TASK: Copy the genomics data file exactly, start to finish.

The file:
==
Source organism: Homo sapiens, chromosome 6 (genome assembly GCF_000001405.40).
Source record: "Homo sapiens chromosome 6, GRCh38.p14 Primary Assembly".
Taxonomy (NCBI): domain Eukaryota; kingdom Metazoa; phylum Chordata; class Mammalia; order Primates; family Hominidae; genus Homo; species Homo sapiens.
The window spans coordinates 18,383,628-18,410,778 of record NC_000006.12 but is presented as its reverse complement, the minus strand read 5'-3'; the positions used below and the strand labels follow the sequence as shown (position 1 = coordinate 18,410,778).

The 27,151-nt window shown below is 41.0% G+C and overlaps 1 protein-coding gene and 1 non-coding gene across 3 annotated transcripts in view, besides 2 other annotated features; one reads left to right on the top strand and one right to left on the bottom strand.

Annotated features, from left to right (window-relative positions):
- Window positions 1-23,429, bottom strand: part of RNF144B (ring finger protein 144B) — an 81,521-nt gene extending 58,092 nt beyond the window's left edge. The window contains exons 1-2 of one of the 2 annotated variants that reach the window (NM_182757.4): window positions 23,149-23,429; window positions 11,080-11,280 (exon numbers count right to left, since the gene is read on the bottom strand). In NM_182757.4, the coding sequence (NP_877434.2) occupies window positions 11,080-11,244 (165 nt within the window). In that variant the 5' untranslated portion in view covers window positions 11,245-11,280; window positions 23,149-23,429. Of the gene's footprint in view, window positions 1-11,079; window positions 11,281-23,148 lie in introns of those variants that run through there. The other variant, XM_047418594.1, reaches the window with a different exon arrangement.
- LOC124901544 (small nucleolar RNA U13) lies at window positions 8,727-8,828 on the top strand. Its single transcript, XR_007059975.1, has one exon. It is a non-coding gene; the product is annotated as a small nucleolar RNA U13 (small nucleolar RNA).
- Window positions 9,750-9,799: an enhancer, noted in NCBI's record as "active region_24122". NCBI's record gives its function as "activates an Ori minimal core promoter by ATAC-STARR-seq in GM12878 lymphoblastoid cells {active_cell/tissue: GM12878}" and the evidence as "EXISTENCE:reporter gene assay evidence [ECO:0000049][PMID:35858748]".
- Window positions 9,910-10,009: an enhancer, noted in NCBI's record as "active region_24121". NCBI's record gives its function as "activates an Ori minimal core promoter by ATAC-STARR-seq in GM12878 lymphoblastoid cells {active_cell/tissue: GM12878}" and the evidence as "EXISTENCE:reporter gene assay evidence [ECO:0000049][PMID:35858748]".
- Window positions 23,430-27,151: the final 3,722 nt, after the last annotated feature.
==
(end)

Source organism: Homo sapiens, chromosome 6 (genome assembly GCF_000001405.40).
Source record: "Homo sapiens chromosome 6, GRCh38.p14 Primary Assembly".
Taxonomy (NCBI): domain Eukaryota; kingdom Metazoa; phylum Chordata; class Mammalia; order Primates; family Hominidae; genus Homo; species Homo sapiens.
The window spans coordinates 18,383,628-18,410,778 of record NC_000006.12 but is presented as its reverse complement, the minus strand read 5'-3'; the positions used below and the strand labels follow the sequence as shown (position 1 = coordinate 18,410,778).

The 27,151-nt window shown below is 41.0% G+C and overlaps 1 protein-coding gene and 1 non-coding gene across 3 annotated transcripts in view, besides 2 other annotated features; one reads left to right on the top strand and one right to left on the bottom strand.

Annotated features, from left to right (window-relative positions):
- Window positions 1-23,429, bottom strand: part of RNF144B (ring finger protein 144B) — an 81,521-nt gene extending 58,092 nt beyond the window's left edge. The window contains exons 1-2 of one of the 2 annotated variants that reach the window (NM_182757.4): window positions 23,149-23,429; window positions 11,080-11,280 (exon numbers count right to left, since the gene is read on the bottom strand). In NM_182757.4, the coding sequence (NP_877434.2) occupies window positions 11,080-11,244 (165 nt within the window). In that variant the 5' untranslated portion in view covers window positions 11,245-11,280; window positions 23,149-23,429. Of the gene's footprint in view, window positions 1-11,079; window positions 11,281-23,148 lie in introns of those variants that run through there. The other variant, XM_047418594.1, reaches the window with a different exon arrangement.
- LOC124901544 (small nucleolar RNA U13) lies at window positions 8,727-8,828 on the top strand. Its single transcript, XR_007059975.1, has one exon. It is a non-coding gene; the product is annotated as a small nucleolar RNA U13 (small nucleolar RNA).
- Window positions 9,750-9,799: an enhancer, noted in NCBI's record as "active region_24122". NCBI's record gives its function as "activates an Ori minimal core promoter by ATAC-STARR-seq in GM12878 lymphoblastoid cells {active_cell/tissue: GM12878}" and the evidence as "EXISTENCE:reporter gene assay evidence [ECO:0000049][PMID:35858748]".
- Window positions 9,910-10,009: an enhancer, noted in NCBI's record as "active region_24121". NCBI's record gives its function as "activates an Ori minimal core promoter by ATAC-STARR-seq in GM12878 lymphoblastoid cells {active_cell/tissue: GM12878}" and the evidence as "EXISTENCE:reporter gene assay evidence [ECO:0000049][PMID:35858748]".
- Window positions 23,430-27,151: the final 3,722 nt, after the last annotated feature.